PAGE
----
As regards to the relationship between these solutions, this could be found by analytically continuing the functions across the event horizons, which represent branch points for these functions. Using the variables
(61) 
the passages trough the horizons is given by the substitutions: () (), (), (). The result is that the solutions of the Dirac equation are linked by two possible paths of analytical continuation, namely

that one corresponding (we name it A) to the transformation and linking in succession the functions
(62) 
that one corresponding to the transformation (we name it B) and linking in succession the functions
(63)
Moreover, it is possible to demonstrate that the normalization factors of the different solutions are related each one other in such a way that, once determined , all the others are determined consequently.
4.2 Lorentz Momentum eigenfunctions in MS
We now turn to the problem of finding a unified representation for the eigenfunctions of the Boost Generator, which holds true in the whole MS and which is everywhere analytical. Let’s consider the integral representations of the Bessel functions given by:
(64)  
(65) 
Using the second one to express in an integral form and in minkowski coordinates the functions (using the coordinate transformation 5), we obtain:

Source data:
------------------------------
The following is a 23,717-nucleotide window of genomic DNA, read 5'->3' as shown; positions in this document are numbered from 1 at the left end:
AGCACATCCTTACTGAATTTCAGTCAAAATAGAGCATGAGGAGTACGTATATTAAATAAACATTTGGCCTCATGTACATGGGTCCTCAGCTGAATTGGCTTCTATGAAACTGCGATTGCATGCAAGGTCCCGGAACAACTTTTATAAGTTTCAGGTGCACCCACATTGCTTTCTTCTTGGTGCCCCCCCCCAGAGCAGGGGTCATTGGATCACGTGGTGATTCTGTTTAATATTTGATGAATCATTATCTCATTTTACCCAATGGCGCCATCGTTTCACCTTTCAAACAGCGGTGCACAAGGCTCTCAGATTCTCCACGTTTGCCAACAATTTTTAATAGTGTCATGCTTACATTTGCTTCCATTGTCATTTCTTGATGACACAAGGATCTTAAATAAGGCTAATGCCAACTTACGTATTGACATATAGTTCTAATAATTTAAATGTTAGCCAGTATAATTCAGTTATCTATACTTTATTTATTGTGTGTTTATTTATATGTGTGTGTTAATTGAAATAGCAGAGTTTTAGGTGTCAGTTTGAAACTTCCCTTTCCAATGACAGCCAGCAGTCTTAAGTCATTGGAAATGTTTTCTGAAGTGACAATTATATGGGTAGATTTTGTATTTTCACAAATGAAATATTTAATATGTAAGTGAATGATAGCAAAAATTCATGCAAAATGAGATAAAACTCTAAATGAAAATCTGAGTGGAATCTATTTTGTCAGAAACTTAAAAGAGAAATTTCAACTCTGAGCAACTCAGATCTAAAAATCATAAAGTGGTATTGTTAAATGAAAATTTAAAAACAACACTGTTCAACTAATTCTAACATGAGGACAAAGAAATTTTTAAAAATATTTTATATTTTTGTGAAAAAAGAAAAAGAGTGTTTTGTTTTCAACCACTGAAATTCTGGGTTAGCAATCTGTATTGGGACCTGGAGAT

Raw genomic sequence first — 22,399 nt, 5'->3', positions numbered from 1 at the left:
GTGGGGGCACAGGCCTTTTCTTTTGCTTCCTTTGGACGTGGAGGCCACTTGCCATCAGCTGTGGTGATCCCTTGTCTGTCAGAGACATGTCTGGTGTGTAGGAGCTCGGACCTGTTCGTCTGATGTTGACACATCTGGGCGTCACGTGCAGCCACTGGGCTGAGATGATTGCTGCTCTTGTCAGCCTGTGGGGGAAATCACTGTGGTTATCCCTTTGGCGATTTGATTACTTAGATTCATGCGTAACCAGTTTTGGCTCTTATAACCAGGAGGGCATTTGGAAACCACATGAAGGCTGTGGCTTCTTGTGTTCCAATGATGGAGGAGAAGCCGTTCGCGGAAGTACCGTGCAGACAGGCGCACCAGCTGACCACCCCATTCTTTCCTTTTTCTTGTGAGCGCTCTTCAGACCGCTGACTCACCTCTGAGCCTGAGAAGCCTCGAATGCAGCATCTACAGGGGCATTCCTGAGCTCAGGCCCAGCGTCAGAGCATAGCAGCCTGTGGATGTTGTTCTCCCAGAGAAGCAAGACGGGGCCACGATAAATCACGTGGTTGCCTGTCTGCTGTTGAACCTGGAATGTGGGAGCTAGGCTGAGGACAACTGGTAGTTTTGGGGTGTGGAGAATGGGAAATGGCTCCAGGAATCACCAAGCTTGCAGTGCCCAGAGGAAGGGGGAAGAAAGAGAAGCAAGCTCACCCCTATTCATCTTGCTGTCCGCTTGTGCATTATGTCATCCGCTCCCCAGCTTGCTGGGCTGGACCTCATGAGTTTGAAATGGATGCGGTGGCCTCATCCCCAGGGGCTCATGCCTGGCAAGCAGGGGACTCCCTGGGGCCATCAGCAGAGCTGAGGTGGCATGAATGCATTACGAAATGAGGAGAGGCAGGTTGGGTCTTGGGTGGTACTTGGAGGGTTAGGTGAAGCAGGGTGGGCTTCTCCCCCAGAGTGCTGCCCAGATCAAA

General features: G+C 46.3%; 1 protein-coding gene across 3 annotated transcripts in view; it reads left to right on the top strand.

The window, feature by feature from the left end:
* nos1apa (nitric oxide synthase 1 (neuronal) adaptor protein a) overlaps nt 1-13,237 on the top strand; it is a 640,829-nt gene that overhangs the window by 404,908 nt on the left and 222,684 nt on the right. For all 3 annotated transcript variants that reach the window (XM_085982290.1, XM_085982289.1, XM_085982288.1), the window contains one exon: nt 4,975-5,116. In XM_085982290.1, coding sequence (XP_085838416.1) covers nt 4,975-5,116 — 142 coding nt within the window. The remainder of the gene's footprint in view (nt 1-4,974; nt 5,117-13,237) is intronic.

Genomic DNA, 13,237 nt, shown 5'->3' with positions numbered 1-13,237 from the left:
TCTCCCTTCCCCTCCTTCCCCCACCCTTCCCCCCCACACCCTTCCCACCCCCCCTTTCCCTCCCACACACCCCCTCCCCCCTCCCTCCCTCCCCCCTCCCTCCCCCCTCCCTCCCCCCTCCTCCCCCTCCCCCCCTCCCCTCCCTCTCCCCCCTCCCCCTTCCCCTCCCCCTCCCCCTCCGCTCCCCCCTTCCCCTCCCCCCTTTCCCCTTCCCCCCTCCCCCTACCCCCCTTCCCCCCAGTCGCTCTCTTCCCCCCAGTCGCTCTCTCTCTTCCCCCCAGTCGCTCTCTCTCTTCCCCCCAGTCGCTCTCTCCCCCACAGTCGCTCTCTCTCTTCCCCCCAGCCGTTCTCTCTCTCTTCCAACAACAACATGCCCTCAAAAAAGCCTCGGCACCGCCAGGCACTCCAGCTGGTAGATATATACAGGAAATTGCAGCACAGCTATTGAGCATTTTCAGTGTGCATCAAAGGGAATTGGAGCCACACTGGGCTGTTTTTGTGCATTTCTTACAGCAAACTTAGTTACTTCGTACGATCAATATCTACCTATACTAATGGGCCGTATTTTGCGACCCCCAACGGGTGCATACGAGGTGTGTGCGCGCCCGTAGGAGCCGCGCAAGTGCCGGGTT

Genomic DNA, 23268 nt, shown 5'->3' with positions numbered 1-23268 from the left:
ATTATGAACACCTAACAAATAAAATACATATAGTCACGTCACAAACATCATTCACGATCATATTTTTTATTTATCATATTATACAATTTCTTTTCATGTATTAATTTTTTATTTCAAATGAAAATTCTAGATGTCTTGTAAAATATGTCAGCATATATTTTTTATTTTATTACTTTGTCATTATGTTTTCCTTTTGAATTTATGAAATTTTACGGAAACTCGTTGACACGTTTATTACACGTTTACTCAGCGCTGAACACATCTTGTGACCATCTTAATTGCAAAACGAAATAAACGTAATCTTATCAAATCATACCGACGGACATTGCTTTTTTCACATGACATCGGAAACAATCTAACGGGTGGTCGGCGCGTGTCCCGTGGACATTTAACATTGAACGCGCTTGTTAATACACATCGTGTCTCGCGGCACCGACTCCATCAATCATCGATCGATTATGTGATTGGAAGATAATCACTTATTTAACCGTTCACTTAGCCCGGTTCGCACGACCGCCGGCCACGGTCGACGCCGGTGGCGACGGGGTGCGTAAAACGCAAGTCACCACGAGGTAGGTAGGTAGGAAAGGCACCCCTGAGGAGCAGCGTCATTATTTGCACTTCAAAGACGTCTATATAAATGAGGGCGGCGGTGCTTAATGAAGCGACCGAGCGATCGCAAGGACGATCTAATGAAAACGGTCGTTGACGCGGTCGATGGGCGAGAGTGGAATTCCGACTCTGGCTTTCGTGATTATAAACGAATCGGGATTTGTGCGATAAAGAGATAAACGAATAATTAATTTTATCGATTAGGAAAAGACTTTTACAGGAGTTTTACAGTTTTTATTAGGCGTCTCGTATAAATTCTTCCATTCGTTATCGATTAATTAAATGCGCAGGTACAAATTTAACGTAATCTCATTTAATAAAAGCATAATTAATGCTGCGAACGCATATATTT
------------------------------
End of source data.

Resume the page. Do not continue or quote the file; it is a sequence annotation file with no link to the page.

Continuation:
(66)  
(67)  
(68) 
where represent (2dim) positive frequency plane waves with and . Using the first one, and with the same procedure, we have:
(69)  
(70) 
where now are (2dim) plane waves with negative frequency . What we found means that the functions can be expressed equivalently as linear (integral) combination of positive or negative two dimensional plane waves.
Inserting these formulas into the expression for , not taking care of the normalization factor, gives
(71) 
These are the global functions we were looking for. For them, the following properties hold true:

they are well behaved (analytical) on the entire Minkowski manifold, except for the origin;

they are solutions of the Dirac equation;

they are eigenfunctions of the boost generator operator , with eigenvalue ;

they reduce themselves to the correct solutions of the Dirac equations in the different sectors;

they correspond each to one of the two possible paths of analytical continuation we mentioned before, namely corresponds to the path A, and corresponds to the path B, so we could say that the reason for the existence of two different global representation is the existence of two different paths of analytical continuation across the horizons;

they are orthonormalized with respect to the ordinary scalar product in MS, with normalization factors given by:
(72)
We note also that these functions represent the analogous in the spinor case of the Gerlach’s Minkowski Bessel modes for the scalar field [12]
4.3 Alternative quantization in MS